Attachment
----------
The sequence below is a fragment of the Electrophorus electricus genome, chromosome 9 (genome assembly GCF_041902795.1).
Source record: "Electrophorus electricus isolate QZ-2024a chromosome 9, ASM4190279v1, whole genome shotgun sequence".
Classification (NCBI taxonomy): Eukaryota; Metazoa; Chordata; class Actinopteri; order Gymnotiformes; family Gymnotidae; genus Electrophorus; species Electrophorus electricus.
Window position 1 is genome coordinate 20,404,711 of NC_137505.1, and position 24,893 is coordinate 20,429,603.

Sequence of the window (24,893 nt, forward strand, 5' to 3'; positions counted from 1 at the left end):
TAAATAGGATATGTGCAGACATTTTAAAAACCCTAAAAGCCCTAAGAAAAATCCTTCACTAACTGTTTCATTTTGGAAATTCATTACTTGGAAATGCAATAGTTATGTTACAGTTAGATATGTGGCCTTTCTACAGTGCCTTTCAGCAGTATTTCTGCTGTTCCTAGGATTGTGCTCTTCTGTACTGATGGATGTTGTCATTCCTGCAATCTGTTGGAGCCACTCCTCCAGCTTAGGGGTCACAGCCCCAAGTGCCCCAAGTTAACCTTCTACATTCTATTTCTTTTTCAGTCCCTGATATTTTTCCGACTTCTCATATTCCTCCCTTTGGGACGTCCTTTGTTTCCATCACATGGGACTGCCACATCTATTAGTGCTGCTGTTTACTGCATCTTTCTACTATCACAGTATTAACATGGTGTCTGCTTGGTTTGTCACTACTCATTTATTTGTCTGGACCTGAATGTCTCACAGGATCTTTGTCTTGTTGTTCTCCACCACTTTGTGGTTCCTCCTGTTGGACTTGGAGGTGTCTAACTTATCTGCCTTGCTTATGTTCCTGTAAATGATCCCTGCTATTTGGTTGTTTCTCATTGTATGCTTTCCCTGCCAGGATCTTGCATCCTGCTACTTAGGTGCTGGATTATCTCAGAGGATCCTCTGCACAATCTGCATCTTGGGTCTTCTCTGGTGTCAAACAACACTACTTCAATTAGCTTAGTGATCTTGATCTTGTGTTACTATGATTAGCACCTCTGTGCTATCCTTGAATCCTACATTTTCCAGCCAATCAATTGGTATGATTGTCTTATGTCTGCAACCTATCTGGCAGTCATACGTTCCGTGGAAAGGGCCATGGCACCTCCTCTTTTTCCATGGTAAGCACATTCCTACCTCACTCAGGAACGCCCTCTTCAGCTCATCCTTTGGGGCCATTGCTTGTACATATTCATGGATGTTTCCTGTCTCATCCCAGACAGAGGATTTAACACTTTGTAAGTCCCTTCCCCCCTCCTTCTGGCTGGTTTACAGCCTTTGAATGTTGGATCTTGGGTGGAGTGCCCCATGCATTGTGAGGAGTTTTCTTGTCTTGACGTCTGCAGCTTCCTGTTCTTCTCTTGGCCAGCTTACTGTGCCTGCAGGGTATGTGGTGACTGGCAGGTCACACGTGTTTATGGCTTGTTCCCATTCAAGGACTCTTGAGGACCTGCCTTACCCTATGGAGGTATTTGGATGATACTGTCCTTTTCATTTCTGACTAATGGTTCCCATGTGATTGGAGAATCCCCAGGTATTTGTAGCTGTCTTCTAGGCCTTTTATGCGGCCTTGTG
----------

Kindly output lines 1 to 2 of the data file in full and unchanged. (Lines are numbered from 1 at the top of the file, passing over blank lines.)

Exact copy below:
The sequence below is a fragment of the Electrophorus electricus genome, chromosome 9 (genome assembly GCF_041902795.1).
Source record: "Electrophorus electricus isolate QZ-2024a chromosome 9, ASM4190279v1, whole genome shotgun sequence".